I went up to dad’s this morning and took him into the doctor. He’s admitting to a lot more pain now and is getting very weak. I was gone just over an hour with him and used his walker like a wheelchair to minimize the amount of exertion for him and it still exhausted him. There were some prescriptions to fill but I opted to take him home and get him resting and then go back into town to fill them.
The support people coming into the house are asking about resucitation wishes for dad. Steve asked me to get that dealt with at the doctor’s office. What an odd sensation to have to turn to your father and ask what his wishes are if his heart stops. It was an effort to be matter of fact in asking him. Even though my head knew that this was the right thing to do, my heart ached for the finality of it. It didn’t surprise me when dad told me he didn’t want it restarted.
The doctor then asked him about his wishes for where he wanted to die — home or hospital. Dad hesitated on responding before finally saying that home would be hard on us kids. God love him, he’s dying and he’s worried about which is hardest on us. “Dad,” I said as firmly as I could “this is your journey, what are your wishes?” He looked at me briefly and responded “at home”. So it shall be.
His doctor told him he believed that his wish to die at home could be supported and that he would come to see dad at home from now on.
As we drove home, I couldn’t help but wonder if dad was taking in this all too familiar road way and surroundings for the last time or if he was looking towards new surroundings, not those in this world but in the next where he would be released from his pain and suffering here and, he believed, reunited with his beloved Emily. I didn’t ask him, we drove in silence, I wouldn’t have expected him to have told me if he was looking forward rather than behind him.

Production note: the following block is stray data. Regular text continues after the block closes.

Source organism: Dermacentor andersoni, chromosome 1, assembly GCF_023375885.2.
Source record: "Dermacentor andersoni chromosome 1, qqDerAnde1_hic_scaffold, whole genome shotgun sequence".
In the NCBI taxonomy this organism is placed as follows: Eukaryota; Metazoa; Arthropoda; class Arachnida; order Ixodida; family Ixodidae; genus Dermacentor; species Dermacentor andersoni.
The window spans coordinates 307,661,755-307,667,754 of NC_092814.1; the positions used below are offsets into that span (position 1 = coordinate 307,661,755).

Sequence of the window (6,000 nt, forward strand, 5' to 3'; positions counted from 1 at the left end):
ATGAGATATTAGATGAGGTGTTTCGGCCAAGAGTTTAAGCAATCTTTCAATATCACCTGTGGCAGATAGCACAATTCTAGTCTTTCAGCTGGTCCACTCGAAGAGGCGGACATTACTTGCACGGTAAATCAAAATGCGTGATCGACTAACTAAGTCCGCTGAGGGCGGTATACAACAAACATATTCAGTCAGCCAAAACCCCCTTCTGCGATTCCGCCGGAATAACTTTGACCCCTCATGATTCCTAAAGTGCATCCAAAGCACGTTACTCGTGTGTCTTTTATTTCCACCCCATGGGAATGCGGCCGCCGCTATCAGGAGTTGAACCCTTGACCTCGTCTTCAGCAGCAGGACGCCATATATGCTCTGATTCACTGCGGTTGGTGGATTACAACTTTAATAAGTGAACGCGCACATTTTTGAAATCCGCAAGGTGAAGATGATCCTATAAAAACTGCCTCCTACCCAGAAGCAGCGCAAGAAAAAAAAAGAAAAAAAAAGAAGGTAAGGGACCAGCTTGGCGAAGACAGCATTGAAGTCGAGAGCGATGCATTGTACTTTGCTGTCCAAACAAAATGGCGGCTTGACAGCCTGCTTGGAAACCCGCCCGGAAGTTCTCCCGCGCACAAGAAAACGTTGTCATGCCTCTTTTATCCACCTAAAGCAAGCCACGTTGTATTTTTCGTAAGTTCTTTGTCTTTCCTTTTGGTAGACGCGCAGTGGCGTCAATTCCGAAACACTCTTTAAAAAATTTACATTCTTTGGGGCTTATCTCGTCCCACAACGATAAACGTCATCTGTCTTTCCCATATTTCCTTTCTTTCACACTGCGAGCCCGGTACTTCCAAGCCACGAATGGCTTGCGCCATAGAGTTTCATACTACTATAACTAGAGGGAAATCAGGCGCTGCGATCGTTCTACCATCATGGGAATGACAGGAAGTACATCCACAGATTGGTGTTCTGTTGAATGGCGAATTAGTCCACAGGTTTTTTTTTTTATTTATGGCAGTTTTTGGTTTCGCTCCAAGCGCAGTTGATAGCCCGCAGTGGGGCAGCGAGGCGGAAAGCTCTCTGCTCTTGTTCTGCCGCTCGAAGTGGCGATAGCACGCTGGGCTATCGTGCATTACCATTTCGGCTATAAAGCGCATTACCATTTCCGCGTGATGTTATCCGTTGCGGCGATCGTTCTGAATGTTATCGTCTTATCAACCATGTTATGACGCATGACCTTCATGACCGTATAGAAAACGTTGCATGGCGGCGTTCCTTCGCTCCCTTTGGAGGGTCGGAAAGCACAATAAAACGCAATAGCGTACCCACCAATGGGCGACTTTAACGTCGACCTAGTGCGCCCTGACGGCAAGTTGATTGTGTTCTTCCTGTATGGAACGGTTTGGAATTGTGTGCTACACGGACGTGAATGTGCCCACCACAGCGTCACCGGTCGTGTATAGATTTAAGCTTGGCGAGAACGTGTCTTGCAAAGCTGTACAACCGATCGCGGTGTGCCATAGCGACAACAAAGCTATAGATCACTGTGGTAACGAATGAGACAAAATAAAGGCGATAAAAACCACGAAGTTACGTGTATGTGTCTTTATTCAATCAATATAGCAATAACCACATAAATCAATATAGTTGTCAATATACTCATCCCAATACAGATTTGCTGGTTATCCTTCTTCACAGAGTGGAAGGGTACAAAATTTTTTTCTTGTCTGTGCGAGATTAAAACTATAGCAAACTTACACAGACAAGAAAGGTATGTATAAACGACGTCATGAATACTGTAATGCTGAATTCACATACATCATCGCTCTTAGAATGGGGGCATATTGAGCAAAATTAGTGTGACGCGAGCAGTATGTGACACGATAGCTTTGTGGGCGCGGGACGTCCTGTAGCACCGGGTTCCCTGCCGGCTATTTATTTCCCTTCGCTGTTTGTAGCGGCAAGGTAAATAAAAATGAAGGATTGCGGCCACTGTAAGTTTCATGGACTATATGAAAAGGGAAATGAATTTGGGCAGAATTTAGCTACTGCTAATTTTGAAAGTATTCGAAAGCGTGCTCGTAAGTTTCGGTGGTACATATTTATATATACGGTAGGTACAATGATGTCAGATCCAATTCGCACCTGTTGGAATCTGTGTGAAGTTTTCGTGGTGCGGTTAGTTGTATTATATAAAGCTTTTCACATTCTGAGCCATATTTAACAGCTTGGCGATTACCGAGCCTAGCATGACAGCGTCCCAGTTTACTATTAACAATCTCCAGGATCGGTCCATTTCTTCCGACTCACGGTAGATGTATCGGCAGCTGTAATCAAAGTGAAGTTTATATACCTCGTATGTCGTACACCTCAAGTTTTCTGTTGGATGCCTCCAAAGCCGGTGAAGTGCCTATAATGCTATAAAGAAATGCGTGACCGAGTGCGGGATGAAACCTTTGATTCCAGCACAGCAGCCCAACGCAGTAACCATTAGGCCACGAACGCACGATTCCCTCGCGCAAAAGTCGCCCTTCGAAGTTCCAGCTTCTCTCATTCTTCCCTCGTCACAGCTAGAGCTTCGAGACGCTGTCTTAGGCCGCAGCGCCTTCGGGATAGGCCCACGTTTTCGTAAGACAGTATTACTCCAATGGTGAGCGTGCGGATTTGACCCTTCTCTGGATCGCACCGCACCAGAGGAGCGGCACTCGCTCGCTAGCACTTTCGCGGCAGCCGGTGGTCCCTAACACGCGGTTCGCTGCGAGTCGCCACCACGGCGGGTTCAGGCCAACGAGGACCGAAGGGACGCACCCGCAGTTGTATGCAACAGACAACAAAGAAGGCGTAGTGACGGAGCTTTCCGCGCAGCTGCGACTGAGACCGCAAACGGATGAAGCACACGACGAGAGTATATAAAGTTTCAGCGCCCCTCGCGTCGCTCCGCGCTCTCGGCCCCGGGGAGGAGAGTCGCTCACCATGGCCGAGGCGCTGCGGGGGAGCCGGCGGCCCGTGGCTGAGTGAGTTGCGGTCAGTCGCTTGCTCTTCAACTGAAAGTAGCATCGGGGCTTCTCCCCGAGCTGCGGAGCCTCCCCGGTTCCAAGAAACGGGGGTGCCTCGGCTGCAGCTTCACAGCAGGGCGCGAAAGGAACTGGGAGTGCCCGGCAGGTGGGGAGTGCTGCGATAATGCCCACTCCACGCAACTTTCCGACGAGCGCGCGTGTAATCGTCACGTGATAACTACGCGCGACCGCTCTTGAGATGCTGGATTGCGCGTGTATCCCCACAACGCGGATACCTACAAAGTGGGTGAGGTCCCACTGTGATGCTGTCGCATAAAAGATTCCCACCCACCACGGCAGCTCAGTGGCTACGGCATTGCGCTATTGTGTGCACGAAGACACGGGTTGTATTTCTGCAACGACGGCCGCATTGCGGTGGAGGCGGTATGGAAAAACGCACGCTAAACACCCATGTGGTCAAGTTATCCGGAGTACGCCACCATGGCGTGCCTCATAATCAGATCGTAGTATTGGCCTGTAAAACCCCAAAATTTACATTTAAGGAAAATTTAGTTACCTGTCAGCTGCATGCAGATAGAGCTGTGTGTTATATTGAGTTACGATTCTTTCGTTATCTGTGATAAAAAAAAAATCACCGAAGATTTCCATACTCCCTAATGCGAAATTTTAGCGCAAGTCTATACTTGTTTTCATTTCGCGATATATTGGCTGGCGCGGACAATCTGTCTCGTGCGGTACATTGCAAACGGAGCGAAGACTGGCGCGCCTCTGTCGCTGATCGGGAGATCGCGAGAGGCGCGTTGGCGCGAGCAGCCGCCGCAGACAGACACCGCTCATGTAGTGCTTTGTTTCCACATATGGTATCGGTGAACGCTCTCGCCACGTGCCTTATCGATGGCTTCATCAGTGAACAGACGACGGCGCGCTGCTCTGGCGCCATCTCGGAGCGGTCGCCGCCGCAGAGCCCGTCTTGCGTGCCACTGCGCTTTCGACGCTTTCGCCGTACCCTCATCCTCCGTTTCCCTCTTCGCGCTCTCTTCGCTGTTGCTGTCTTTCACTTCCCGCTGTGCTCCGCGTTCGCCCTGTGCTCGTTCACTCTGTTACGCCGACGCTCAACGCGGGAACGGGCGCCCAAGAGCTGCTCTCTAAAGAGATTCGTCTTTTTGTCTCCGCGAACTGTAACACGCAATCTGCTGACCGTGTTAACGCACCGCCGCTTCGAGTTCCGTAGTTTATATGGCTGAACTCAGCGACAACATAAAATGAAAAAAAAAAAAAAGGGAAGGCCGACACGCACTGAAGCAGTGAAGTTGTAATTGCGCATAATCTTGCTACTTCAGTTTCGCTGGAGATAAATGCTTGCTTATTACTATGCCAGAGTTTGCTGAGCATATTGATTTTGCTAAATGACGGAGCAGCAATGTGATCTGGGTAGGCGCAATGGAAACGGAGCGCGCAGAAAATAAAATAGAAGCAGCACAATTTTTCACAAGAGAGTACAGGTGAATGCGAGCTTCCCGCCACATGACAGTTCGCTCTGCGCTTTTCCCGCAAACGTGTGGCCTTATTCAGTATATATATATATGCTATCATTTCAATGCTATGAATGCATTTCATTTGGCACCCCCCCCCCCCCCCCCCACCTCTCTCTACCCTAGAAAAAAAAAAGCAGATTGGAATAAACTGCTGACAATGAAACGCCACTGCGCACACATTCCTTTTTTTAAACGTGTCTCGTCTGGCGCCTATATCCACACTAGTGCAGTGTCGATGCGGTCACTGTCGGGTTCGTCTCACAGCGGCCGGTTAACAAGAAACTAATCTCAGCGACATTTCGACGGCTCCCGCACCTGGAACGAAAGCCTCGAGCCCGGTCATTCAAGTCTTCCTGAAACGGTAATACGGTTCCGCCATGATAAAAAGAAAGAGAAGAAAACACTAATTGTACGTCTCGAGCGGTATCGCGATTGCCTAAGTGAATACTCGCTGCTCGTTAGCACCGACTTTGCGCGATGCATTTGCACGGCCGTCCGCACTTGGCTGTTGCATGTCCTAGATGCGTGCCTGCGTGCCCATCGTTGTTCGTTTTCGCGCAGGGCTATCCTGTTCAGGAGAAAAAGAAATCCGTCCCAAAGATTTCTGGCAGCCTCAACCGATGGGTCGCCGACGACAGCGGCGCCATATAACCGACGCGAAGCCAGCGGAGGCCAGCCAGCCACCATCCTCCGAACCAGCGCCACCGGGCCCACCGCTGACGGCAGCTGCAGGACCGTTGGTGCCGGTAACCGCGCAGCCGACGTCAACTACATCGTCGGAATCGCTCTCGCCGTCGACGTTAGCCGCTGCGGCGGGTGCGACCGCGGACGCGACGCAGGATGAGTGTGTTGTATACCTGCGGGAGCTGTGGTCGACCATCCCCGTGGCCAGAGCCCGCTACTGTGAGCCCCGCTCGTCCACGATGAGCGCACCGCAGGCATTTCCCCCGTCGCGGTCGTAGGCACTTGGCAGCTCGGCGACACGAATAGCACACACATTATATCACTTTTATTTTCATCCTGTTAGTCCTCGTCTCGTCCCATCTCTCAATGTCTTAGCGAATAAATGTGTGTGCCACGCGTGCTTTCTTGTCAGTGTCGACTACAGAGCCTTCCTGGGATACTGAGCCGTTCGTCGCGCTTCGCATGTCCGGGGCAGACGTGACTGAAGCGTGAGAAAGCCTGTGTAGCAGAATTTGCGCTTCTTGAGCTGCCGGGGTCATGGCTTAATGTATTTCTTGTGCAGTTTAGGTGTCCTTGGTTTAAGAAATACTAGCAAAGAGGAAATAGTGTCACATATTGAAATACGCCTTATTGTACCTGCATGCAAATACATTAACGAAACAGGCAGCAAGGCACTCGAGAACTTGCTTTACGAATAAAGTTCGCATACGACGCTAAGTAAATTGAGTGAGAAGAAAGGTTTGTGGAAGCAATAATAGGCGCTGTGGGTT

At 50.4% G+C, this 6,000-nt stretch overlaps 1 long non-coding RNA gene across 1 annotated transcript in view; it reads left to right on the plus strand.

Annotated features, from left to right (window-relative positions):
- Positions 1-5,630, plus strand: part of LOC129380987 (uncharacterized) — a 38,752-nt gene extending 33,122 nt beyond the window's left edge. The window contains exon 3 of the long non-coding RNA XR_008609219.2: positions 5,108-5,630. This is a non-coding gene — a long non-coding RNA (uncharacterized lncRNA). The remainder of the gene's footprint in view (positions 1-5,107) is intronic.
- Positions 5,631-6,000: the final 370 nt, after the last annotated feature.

I told Lynn when we got back to the house and my brothers that evening when they were at the house. There was no discussion, we all knew without saying, it was dad’s wishes and they will be honoured.
I’m picking Jane up in the morning to go up and spend some time with him. Dad knows that and wants the visit to happen. He will be able to talk to someone outside the family confidentially. That was something I learned when Frank was dying, sometimes there are things which need to be said but not to a loved one.
From the look of dad today, I have an aching feeling that she will not be seeing him any too soon.